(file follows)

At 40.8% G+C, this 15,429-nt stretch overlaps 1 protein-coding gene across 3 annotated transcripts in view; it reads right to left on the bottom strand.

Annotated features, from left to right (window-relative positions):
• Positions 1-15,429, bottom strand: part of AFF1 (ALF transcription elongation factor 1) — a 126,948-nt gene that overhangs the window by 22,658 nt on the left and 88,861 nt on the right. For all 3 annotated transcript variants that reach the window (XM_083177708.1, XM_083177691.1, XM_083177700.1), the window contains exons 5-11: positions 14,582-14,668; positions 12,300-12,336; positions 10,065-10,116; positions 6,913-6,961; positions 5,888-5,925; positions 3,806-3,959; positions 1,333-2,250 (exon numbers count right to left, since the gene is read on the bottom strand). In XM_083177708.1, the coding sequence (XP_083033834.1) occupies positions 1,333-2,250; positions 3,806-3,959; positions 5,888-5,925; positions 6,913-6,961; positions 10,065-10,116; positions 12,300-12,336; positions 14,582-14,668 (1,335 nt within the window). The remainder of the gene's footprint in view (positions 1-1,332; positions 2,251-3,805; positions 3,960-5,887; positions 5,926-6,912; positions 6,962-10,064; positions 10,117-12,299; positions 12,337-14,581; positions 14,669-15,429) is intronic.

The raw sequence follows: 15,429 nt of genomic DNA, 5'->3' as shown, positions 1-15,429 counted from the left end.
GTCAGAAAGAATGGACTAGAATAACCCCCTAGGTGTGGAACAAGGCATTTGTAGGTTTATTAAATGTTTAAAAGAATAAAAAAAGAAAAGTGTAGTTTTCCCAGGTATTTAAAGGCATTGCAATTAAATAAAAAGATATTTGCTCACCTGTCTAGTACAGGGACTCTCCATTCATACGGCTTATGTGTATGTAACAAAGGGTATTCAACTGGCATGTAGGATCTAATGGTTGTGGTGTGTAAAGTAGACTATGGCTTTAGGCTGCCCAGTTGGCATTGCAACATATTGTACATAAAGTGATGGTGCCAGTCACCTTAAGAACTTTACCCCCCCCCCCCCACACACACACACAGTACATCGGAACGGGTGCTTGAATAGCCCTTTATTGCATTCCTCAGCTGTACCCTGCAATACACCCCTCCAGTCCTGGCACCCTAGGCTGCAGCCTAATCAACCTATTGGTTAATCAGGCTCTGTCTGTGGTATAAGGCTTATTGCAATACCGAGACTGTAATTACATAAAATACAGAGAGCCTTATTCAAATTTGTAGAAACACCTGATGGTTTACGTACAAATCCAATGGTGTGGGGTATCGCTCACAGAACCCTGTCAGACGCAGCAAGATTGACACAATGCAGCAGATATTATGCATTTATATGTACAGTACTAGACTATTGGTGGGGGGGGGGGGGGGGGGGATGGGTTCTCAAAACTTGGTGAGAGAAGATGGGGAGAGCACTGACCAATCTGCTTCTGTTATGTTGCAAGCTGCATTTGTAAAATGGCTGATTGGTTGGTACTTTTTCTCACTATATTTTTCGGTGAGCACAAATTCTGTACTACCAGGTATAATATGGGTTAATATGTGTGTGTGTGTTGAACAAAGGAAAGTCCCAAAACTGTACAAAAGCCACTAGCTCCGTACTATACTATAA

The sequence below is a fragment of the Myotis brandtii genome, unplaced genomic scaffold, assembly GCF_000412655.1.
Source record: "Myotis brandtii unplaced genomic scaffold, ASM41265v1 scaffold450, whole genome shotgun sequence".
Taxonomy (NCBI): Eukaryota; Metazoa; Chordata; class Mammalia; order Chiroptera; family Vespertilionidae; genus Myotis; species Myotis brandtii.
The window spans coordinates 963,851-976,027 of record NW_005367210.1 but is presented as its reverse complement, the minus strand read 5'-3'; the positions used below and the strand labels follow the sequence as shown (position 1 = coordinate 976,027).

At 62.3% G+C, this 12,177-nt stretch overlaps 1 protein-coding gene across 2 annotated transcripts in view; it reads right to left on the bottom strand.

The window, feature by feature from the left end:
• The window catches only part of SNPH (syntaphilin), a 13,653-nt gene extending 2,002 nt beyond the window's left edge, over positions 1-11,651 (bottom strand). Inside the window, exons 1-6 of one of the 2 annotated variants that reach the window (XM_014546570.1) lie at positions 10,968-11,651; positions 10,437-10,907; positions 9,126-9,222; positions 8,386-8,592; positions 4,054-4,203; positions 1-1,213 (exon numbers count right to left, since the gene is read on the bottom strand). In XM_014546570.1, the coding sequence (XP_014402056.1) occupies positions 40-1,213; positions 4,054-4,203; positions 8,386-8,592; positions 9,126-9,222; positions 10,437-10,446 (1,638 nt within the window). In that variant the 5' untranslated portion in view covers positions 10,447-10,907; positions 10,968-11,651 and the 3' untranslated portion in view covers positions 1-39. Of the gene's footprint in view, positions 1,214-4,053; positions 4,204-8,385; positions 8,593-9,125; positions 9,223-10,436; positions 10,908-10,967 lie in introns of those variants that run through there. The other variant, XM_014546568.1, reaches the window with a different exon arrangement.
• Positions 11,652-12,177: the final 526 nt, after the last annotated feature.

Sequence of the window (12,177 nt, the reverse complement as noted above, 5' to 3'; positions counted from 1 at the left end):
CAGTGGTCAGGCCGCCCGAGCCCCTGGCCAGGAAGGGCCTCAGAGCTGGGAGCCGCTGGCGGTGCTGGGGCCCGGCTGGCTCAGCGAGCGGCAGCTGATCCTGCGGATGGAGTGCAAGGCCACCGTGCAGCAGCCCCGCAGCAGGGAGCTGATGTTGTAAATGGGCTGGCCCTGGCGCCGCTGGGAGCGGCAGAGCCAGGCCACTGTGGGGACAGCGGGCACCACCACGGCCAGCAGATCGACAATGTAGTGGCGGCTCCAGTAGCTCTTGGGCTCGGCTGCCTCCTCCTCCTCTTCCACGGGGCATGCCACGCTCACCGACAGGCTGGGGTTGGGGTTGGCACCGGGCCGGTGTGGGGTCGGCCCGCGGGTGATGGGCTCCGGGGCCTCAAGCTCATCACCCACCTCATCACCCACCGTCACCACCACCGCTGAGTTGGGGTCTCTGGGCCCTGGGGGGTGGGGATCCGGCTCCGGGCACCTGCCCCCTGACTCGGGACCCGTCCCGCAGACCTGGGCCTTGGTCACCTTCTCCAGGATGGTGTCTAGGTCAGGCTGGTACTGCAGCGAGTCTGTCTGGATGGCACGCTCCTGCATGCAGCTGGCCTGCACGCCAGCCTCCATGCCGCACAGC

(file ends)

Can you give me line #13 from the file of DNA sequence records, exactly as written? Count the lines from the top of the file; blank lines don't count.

• Positions 11,652-12,177: the final 526 nt, after the last annotated feature.